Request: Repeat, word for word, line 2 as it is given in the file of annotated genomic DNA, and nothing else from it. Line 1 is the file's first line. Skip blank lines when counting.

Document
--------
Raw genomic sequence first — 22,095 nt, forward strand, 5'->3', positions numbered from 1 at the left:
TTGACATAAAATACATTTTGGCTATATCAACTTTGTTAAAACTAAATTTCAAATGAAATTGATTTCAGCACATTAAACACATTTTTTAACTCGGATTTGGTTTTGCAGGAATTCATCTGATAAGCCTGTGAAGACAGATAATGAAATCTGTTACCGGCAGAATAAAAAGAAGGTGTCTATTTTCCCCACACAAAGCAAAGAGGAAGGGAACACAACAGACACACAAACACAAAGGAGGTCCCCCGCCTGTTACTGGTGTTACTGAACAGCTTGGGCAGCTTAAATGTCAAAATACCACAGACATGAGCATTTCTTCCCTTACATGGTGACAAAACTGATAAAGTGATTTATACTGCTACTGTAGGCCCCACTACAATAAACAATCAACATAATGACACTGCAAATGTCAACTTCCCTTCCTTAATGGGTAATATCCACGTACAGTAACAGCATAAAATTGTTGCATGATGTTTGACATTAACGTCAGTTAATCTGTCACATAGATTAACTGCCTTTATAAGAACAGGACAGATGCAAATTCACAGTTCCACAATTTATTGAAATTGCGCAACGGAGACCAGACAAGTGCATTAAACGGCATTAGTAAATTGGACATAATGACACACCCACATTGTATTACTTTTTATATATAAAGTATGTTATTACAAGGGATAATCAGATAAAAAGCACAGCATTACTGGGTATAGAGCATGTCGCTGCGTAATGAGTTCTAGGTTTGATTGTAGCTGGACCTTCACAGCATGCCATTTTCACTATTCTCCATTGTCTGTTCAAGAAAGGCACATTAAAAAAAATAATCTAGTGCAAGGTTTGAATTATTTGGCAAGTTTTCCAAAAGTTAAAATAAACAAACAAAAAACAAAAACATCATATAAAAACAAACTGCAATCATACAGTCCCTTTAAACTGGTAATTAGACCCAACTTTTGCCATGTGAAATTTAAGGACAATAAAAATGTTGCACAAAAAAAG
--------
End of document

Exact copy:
TTGACATAAAATACATTTTGGCTATATCAACTTTGTTAAAACTAAATTTCAAATGAAATTGATTTCAGCACATTAAACACATTTTTTAACTCGGATTTGGTTTTGCAGGAATTCATCTGATAAGCCTGTGAAGACAGATAATGAAATCTGTTACCGGCAGAATAAAAAGAAGGTGTCTATTTTCCCCACACAAAGCAAAGAGGAAGGGAACACAACAGACACACAAACACAAAGGAGGTCCCCCGCCTGTTACTGGTGTTACTGAACAGCTTGGGCAGCTTAAATGTCAAAATACCACAGACATGAGCATTTCTTCCCTTACATGGTGACAAAACTGATAAAGTGATTTATACTGCTACTGTAGGCCCCACTACAATAAACAATCAACATAATGACACTGCAAATGTCAACTTCCCTTCCTTAATGGGTAATATCCACGTACAGTAACAGCATAAAATTGTTGCATGATGTTTGACATTAACGTCAGTTAATCTGTCACATAGATTAACTGCCTTTATAAGAACAGGACAGATGCAAATTCACAGTTCCACAATTTATTGAAATTGCGCAACGGAGACCAGACAAGTGCATTAAACGGCATTAGTAAATTGGACATAATGACACACCCACATTGTATTACTTTTTATATATAAAGTATGTTATTACAAGGGATAATCAGATAAAAAGCACAGCATTACTGGGTATAGAGCATGTCGCTGCGTAATGAGTTCTAGGTTTGATTGTAGCTGGACCTTCACAGCATGCCATTTTCACTATTCTCCATTGTCTGTTCAAGAAAGGCACATTAAAAAAAATAATCTAGTGCAAGGTTTGAATTATTTGGCAAGTTTTCCAAAAGTTAAAATAAACAAACAAAAAACAAAAACATCATATAAAAACAAACTGCAATCATACAGTCCCTTTAAACTGGTAATTAGACCCAACTTTTGCCATGTGAAATTTAAGGACAATAAAAATGTTGCACAAAAAAAG